This last happened seven or eight years ago. The joint between the pump and the motor body loses its seal and the water drips out. Sometimes you can fix it by the application of some sealant round the join, which is what I have done in addition to retightening the fixing screws. At the moment I have left the pump in the warm by the stove while the sealant cures.


Meanwhile we're drinking and washing fro bottles and saucepans of water we drew off before disconnecting the pump. I once met a proper hill billy chap who lived in the Appalachian mountains where he got all his water from a well via an electric pump. I asked what he did if his generator failed and he said "We just have to drink whiskey." Interestingly the things that most amused him on his first visit to England were fields with (dry stone) walls round, and three wheeled cars!

The sealant may work and it may not. Thd pump pressure is quite high. If not, the next step is to split the two halves of the pump and smear some sealant on the joint faces. If that doesn't work it'll mean a new pump. I think they're in the region of £100 so I hope not.

Tomorrow we head back to Cropredy and then home. Once again it's been a good trip despite not really going very far. People ask if we're cold on the boat at this time if year. Blimey no, we're too warm sometimes. People who shut up their boat for the winter are missing out.

Sunday, November 13, 2016

MAD NURD PLOT Gunfight at the OK Canal

Could this be a new way of CRT dealing with overstayers in Banbury? Well there were a lot of spare mooring places so I guess it might have worked. If Donald Trump ever takes over CRT he might well adopt it as policy. These guys might have been re-enacting some civil war event, but it certainly never happened on the Oxford canal which didn't open until 140 years after the civil war.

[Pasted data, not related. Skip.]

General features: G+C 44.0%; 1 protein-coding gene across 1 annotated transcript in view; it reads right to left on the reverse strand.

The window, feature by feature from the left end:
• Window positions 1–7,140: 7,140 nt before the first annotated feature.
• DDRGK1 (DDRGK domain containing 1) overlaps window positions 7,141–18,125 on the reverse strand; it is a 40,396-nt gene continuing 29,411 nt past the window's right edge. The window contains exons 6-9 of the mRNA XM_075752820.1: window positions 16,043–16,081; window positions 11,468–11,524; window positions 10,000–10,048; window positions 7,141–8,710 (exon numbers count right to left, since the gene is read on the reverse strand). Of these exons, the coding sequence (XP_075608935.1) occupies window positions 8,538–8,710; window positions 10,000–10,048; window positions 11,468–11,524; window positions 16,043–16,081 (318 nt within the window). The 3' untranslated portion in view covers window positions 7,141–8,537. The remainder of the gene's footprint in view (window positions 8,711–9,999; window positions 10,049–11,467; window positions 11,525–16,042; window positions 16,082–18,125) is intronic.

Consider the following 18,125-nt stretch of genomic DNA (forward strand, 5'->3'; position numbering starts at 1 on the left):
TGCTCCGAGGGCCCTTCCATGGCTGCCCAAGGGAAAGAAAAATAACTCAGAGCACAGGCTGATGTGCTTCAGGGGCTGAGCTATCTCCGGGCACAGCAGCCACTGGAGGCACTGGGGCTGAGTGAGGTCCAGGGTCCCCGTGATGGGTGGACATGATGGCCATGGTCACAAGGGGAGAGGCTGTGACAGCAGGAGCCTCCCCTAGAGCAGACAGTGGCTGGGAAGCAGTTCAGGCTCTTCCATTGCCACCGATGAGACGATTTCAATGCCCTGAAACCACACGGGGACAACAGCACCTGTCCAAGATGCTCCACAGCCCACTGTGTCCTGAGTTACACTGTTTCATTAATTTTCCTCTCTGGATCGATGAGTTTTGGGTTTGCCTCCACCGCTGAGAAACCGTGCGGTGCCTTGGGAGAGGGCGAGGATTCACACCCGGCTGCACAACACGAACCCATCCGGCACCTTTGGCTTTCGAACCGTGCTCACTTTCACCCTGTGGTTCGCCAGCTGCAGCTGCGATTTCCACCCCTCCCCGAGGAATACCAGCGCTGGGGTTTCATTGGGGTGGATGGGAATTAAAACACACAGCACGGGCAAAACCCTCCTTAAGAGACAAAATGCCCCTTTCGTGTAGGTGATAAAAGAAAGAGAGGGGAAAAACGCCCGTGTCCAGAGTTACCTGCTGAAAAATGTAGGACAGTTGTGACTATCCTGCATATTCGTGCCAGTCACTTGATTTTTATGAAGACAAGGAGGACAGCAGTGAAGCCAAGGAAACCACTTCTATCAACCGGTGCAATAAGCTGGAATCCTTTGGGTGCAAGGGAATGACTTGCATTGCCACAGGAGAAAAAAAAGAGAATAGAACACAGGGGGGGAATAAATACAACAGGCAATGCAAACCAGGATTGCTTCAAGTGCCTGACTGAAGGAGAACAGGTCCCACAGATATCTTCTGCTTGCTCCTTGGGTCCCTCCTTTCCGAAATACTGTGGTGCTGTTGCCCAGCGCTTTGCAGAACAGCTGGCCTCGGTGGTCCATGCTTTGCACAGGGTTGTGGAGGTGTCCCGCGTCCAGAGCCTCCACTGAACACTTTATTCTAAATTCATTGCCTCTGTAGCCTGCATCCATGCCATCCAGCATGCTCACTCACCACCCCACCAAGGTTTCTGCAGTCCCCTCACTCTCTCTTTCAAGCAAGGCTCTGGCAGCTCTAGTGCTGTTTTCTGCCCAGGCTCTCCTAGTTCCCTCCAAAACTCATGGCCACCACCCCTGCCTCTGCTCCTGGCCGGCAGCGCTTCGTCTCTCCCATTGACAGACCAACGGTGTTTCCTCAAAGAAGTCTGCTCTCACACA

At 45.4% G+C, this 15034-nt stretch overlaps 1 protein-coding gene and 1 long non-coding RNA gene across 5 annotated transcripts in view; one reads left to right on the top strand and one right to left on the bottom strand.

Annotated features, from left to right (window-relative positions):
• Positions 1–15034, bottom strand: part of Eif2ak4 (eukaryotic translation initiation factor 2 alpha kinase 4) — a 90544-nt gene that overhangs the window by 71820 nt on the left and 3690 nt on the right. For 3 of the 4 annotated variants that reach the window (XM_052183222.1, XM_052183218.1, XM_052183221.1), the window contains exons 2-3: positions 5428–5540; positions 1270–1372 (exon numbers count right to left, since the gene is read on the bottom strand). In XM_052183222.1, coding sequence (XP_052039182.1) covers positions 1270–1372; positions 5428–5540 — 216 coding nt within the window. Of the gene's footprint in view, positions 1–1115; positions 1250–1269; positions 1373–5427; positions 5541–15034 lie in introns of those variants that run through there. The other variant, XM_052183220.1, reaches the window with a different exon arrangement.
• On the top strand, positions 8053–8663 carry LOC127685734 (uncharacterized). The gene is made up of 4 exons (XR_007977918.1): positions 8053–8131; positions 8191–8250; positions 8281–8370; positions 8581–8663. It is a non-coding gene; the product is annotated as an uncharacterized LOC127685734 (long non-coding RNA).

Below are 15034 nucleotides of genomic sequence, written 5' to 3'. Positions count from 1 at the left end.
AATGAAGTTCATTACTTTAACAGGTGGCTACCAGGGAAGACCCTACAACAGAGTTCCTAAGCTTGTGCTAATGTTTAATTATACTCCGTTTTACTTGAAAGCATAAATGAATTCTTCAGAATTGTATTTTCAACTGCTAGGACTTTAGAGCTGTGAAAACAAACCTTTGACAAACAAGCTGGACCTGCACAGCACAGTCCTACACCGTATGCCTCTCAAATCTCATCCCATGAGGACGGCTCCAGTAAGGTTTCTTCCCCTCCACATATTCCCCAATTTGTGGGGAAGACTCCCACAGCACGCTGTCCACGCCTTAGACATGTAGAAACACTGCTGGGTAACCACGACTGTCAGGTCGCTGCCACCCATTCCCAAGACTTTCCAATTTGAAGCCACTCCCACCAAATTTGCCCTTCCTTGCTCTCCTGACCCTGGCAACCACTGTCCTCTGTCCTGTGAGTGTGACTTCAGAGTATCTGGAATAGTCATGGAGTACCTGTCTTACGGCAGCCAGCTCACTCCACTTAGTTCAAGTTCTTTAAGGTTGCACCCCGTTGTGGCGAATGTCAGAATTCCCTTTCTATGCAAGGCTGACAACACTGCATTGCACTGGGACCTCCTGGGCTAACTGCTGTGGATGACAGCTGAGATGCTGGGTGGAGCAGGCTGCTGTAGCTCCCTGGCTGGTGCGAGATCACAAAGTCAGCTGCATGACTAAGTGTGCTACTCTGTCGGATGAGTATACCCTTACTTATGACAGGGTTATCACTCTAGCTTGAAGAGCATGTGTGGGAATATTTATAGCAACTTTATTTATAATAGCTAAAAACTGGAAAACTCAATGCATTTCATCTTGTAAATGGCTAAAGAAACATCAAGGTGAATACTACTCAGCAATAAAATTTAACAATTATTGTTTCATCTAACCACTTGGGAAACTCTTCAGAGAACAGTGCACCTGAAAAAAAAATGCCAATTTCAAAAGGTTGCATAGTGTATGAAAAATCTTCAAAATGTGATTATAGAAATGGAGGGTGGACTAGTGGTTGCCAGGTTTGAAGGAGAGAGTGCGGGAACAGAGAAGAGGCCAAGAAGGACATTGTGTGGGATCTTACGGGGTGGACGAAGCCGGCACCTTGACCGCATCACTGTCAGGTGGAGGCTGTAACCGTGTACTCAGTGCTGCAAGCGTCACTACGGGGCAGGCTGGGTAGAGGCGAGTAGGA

Speaking of Mr Trump, I spent a pleasant half hour yesterday working out anagrams of his name. The best I have come up with so far are, LARD DON'T JUMP, DUMP DARN LOT, DROP TAN M"LUD, and MAD NURD PLOT.  A disappointingly near miss was DROP MAD NUT L. Maybe you can come up with some better ones.

I do like Banbury, all those little streets interlinked by alleyways. Yesterday we found something to recommend (vegetarians look away now), in the little alley opposite the Reine Deer pub, the kind of butcher's shop you are always looking out for. Proper locally sourced meat and not at all expensive. You know it's a good'un when the queue of customers stretches out of the door and along the street.  Add that to the market stall where the man sells lovely lardy cake and that's enough reason to stop over in Banbury right there. Mm, perhaps not for healthy eaters though.

We moved off today in search of a TV signal to watch the grand prix. Telly reception down here is pretty bad. In the end we had to go all the way down to the Pig Place near Nell bridge where we knew there was a spot with a good signal. I hope after all that effort, the race will be worth it. As you'd expect with the stoppages and it being out of season,  the canal is very quiet. Lovely.